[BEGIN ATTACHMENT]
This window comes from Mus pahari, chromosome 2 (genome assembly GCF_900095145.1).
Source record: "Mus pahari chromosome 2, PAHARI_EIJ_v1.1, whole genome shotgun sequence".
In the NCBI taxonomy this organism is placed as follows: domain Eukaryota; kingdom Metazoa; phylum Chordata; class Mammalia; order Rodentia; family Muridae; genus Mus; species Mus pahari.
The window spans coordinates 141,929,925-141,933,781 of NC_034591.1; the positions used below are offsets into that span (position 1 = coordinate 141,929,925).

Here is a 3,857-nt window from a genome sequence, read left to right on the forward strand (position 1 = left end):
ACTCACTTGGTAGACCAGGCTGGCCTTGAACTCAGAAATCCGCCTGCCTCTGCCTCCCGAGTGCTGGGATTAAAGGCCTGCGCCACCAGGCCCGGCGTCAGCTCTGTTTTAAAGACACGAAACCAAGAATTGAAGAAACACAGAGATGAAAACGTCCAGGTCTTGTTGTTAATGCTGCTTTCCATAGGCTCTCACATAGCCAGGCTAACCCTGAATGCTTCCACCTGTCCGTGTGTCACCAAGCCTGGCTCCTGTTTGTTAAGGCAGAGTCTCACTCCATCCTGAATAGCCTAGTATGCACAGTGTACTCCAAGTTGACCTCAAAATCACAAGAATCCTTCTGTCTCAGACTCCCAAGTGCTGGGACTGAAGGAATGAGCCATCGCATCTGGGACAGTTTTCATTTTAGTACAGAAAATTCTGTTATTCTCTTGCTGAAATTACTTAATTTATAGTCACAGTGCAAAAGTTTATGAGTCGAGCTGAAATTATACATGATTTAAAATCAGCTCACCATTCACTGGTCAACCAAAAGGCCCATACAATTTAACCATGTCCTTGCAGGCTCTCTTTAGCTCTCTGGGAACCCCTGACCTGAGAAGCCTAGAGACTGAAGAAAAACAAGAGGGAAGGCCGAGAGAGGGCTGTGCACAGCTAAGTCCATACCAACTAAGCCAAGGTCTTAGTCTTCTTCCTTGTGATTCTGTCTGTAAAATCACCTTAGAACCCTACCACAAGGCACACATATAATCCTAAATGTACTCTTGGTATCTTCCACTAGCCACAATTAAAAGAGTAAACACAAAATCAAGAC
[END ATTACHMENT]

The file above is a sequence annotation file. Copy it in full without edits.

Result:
This window comes from Mus pahari, chromosome 2 (genome assembly GCF_900095145.1).
Source record: "Mus pahari chromosome 2, PAHARI_EIJ_v1.1, whole genome shotgun sequence".
In the NCBI taxonomy this organism is placed as follows: domain Eukaryota; kingdom Metazoa; phylum Chordata; class Mammalia; order Rodentia; family Muridae; genus Mus; species Mus pahari.
The window spans coordinates 141,929,925-141,933,781 of NC_034591.1; the positions used below are offsets into that span (position 1 = coordinate 141,929,925).

Here is a 3,857-nt window from a genome sequence, read left to right on the forward strand (position 1 = left end):
ACTCACTTGGTAGACCAGGCTGGCCTTGAACTCAGAAATCCGCCTGCCTCTGCCTCCCGAGTGCTGGGATTAAAGGCCTGCGCCACCAGGCCCGGCGTCAGCTCTGTTTTAAAGACACGAAACCAAGAATTGAAGAAACACAGAGATGAAAACGTCCAGGTCTTGTTGTTAATGCTGCTTTCCATAGGCTCTCACATAGCCAGGCTAACCCTGAATGCTTCCACCTGTCCGTGTGTCACCAAGCCTGGCTCCTGTTTGTTAAGGCAGAGTCTCACTCCATCCTGAATAGCCTAGTATGCACAGTGTACTCCAAGTTGACCTCAAAATCACAAGAATCCTTCTGTCTCAGACTCCCAAGTGCTGGGACTGAAGGAATGAGCCATCGCATCTGGGACAGTTTTCATTTTAGTACAGAAAATTCTGTTATTCTCTTGCTGAAATTACTTAATTTATAGTCACAGTGCAAAAGTTTATGAGTCGAGCTGAAATTATACATGATTTAAAATCAGCTCACCATTCACTGGTCAACCAAAAGGCCCATACAATTTAACCATGTCCTTGCAGGCTCTCTTTAGCTCTCTGGGAACCCCTGACCTGAGAAGCCTAGAGACTGAAGAAAAACAAGAGGGAAGGCCGAGAGAGGGCTGTGCACAGCTAAGTCCATACCAACTAAGCCAAGGTCTTAGTCTTCTTCCTTGTGATTCTGTCTGTAAAATCACCTTAGAACCCTACCACAAGGCACACATATAATCCTAAATGTACTCTTGGTATCTTCCACTAGCCACAATTAAAAGAGTAAACACAAAATCAAGAC